Dr. Terry LeBlanc received the 2022 CMU PAX Award, along with his wife Bev LeBlanc, and delivered the commencement address. LeBlanc, a Mi'kmaq-Acadian, is an educator, community organizer, and the founding Chair and current Director of NAIITS: An Indigenous Learning Community, formerly known as the North American Institute for Indigenous Theological Studies. Pauls preceded LeBlanc with a public apology on behalf of CMU for declining an invitation of partnership from NAIITS in 2001.
LeBlanc reflected on the current age of information. The sheer amount of it that overwhelms us—about the increasing wealth gap, loss of species, disinformation, and countless other issues. We know these things and even understand them, and yet we are not doing enough in response. He asked the graduating class: "How do we apply what we have come to learn, the information we've been given, the knowledge we've acquired, the understanding of that that we now possess? How we use it requires wisdom." He continued, "Here my friends, there's an opportunity for you as graduands, soon to be graduates, to do what generations before have been unable... and unwilling to do. That is, to seek wisdom."
Pauls awarded President's Medals to Levi Klassen (BSc, Four-Year, Biology) and Naomi Derksen (BA, Four-Year, Arts and Science), in recognition of their qualities of scholarship, leadership, and service.
Derksen, 21, hails from Wymark, SK. She has been involved in a myriad of extracurriculars throughout her time at CMU, from serving on student council to being a residence assistant and connecting with international students. She has invested her time in supporting her peers' learning, through the Peer Assisted Learning program, the science student association, and being a research assistant. "A highlight for me was connecting with students from a diversity of backgrounds and places," she says. Next year, Derksen plans to work as a conservation technician at Native Plant Solutions and pursue further studies at graduate school. "This award is meaningful because it recognizes my academic achievements but also my participating in the CMU community, which has fundamentally shaped my character over the last four years," she says.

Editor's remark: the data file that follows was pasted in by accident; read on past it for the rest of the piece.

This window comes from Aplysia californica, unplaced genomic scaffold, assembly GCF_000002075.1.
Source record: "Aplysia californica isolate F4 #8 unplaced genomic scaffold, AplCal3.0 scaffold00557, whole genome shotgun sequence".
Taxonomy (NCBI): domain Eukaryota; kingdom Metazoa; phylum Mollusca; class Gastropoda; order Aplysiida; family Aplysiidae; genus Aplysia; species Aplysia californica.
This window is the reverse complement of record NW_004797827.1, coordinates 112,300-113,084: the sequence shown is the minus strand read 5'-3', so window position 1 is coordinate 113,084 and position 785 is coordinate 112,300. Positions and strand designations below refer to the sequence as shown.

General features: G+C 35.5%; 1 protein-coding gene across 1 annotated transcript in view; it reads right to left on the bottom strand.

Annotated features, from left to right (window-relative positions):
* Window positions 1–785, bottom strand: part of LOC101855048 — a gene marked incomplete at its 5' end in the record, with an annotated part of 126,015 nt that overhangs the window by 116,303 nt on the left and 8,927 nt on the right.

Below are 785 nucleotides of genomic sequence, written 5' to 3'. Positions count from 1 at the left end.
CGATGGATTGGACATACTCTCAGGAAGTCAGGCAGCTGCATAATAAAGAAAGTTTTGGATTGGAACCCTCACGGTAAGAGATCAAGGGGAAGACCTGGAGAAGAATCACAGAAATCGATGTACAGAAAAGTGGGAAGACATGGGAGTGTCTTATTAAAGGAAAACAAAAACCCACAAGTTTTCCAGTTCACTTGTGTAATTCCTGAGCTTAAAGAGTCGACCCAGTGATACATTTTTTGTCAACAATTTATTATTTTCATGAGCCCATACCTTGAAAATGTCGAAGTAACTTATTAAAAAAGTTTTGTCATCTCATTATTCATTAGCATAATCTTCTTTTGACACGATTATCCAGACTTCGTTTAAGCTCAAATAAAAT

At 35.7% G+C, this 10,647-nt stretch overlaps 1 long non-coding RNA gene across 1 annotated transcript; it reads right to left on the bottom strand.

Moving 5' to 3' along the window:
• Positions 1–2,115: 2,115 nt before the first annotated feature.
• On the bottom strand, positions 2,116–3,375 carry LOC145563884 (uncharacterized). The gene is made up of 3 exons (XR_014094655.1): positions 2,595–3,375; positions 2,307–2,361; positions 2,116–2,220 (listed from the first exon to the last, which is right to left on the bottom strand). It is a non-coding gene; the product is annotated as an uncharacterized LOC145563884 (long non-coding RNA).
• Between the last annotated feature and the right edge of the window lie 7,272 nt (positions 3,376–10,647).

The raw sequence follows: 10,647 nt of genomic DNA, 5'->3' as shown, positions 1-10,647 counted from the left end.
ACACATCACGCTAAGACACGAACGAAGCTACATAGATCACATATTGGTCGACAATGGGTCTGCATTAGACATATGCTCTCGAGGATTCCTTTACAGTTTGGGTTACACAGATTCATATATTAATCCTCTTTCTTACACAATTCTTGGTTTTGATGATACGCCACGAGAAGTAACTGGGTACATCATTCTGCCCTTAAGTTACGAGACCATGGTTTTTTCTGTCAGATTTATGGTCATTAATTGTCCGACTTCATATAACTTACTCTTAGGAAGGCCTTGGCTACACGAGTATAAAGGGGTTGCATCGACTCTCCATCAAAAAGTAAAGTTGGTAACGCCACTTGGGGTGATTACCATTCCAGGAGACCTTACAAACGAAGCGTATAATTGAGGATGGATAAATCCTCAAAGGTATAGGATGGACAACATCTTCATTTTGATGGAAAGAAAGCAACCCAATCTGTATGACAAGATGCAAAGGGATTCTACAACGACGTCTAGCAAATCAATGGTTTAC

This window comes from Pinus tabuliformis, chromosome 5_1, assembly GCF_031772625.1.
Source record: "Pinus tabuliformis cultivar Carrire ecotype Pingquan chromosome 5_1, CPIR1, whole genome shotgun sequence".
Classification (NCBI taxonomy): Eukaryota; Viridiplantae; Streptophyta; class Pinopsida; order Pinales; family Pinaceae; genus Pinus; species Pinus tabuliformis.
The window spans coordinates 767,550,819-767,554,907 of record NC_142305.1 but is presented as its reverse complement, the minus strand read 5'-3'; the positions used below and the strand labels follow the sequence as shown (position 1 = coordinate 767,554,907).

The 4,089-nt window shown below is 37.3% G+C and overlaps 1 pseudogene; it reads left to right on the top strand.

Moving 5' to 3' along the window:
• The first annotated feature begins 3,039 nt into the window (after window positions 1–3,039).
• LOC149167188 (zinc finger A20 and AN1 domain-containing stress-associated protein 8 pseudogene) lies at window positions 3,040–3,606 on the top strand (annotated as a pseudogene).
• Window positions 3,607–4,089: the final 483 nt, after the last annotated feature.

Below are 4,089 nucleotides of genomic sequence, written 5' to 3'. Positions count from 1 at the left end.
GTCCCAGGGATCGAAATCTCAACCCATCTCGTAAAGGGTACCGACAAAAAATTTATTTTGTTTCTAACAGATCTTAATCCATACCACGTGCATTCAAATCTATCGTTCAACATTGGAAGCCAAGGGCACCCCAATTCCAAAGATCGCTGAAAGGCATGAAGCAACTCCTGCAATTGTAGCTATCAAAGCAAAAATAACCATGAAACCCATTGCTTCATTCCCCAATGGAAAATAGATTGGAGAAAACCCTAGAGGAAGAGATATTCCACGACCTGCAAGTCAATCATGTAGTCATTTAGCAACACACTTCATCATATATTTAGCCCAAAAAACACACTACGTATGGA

Klassen, 22, grew up in Calgary, AB and now lives in Winnipeg, MB. Throughout his time at CMU, he has been a leader in many spheres—on student council and the science student association, as captain of the volleyball team and student representative on the CMU Board, Academic Program Council, and Senate. His accomplishments are many, from athletic awards to getting a scientific paper published and giving a presentation at a conference. "At CMU, I was encouraged to invest myself in a variety of areas. My advisors in athletics, student leadership, academics, and research always saw the value (rather than distraction) in my involvement with other things, and that was very freeing for me. That all these opportunities were made available to me at CMU was a blessing," he says. This summer, Klassen will be working as a technician at the National Microbiology Laboratory before pursuing graduate studies in the fall. "I am endlessly impressed by the talents and accomplishments of my classmates, so to receive this award among them is an incredible honour," he says.
Printed from: media.cmu.ca/news-class-of-2022